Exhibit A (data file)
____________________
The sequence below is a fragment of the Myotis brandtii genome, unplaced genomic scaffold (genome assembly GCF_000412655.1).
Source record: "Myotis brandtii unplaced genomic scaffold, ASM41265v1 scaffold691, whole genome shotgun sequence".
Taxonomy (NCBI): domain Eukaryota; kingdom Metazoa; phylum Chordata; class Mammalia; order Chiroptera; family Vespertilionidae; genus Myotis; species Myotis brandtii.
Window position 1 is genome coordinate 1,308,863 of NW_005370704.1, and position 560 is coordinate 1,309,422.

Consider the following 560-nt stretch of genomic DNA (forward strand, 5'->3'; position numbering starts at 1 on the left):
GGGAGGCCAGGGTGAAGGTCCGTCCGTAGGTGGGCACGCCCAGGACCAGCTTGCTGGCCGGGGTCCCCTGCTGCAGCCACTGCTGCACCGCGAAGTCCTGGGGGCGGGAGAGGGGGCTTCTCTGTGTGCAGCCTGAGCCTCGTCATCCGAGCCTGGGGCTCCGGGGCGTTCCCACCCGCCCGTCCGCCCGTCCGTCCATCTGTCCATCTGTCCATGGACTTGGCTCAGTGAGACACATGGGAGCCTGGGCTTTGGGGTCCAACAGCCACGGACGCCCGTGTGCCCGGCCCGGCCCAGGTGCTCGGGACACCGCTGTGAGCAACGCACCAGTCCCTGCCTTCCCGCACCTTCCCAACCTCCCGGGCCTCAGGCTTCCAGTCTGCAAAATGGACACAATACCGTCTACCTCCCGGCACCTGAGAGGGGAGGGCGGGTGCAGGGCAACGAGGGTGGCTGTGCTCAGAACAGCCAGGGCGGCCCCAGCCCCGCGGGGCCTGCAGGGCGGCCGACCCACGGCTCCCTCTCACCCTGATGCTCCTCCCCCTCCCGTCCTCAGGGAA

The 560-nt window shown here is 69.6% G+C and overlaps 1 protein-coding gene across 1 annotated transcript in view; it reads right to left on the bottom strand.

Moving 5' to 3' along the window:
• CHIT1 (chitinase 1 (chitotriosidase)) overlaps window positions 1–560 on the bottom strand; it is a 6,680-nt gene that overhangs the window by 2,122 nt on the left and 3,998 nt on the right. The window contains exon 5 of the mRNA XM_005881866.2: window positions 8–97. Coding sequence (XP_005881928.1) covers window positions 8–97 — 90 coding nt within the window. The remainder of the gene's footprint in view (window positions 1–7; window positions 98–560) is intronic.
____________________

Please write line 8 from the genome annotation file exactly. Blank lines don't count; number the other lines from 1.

Moving 5' to 3' along the window: